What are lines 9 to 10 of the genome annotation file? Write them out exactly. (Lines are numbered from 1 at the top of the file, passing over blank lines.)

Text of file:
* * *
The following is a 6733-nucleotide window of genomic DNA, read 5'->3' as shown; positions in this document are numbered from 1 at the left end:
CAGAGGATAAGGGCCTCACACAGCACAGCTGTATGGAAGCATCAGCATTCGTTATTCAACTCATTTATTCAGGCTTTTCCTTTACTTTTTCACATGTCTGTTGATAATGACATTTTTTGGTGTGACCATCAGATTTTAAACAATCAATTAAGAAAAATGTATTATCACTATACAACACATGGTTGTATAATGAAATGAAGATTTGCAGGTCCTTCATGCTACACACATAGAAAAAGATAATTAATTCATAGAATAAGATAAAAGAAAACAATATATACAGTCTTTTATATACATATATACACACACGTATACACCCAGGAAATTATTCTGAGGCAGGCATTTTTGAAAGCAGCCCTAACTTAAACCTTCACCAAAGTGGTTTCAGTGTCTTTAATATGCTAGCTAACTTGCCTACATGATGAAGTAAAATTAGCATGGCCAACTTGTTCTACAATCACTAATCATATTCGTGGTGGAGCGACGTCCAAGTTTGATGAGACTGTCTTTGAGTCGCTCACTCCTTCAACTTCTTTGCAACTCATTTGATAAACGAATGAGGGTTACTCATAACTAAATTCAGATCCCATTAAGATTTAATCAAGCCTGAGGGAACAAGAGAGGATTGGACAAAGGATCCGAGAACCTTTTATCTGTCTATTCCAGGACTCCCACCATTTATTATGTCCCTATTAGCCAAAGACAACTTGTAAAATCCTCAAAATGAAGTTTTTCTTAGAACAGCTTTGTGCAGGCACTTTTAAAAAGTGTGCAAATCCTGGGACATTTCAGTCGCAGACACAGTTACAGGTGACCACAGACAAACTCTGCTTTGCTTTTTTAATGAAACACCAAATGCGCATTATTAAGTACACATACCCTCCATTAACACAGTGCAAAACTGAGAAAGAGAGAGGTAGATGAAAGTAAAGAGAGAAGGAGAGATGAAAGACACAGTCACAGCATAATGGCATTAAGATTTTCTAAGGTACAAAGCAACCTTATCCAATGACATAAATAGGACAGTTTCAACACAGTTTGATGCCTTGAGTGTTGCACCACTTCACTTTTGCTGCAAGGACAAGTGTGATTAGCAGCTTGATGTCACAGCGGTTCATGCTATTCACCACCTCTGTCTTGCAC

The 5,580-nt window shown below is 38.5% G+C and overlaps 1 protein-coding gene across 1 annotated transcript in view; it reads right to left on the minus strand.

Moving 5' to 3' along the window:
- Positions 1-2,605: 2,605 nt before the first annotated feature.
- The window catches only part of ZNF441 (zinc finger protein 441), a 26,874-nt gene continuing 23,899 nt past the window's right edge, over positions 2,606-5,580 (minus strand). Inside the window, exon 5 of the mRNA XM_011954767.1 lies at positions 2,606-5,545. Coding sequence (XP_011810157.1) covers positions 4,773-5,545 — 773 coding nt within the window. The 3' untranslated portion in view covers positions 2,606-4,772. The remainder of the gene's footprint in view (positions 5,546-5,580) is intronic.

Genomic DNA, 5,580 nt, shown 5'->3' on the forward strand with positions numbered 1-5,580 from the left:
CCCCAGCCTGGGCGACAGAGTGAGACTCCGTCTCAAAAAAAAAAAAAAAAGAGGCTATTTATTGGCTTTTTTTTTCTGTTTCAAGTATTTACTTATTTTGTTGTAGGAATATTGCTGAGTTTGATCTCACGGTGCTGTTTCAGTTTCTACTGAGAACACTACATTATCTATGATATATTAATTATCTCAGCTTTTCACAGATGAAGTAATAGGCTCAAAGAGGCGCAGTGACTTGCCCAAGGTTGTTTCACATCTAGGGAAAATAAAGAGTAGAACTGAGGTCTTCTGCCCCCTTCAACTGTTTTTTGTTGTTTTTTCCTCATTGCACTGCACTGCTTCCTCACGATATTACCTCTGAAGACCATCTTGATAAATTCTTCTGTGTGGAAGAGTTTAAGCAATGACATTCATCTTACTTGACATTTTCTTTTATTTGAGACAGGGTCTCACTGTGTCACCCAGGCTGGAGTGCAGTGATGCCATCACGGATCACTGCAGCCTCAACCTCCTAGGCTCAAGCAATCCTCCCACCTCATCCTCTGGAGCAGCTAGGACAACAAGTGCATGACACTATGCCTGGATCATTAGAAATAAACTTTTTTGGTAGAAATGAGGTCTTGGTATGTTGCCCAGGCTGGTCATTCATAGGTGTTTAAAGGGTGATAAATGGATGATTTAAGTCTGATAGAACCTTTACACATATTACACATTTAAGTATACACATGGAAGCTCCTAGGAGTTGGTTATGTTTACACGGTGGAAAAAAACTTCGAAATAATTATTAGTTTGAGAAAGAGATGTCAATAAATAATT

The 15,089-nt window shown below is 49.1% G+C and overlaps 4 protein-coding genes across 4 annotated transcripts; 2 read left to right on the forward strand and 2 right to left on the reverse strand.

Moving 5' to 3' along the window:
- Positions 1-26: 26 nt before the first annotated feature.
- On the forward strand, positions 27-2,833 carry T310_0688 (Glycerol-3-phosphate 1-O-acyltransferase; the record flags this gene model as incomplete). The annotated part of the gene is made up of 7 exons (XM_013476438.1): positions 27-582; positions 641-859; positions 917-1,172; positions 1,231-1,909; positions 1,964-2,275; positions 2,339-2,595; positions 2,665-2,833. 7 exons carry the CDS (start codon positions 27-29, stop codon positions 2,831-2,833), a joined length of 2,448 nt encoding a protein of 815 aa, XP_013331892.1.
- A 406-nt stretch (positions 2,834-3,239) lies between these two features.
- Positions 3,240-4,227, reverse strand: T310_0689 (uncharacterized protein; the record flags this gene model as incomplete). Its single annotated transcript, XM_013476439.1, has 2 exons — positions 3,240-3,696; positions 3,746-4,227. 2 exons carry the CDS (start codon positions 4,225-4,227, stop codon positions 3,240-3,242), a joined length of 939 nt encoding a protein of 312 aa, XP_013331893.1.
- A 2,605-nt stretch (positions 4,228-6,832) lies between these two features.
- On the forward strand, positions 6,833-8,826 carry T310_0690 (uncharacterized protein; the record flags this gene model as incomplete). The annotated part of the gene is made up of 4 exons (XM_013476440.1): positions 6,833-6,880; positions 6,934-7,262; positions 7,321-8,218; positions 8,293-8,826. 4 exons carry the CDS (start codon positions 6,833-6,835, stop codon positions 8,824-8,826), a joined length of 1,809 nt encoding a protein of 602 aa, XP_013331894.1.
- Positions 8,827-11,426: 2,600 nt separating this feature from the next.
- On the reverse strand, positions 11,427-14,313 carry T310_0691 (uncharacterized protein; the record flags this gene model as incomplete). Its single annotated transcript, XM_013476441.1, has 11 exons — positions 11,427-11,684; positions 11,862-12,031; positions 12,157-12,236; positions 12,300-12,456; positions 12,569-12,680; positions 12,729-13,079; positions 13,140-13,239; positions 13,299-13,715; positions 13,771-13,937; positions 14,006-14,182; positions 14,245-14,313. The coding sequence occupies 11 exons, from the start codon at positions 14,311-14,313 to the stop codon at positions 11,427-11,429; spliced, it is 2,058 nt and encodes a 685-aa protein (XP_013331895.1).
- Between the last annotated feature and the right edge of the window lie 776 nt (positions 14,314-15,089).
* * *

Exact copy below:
The 15,089-nt window shown below is 49.1% G+C and overlaps 4 protein-coding genes across 4 annotated transcripts; 2 read left to right on the forward strand and 2 right to left on the reverse strand.

Moving 5' to 3' along the window: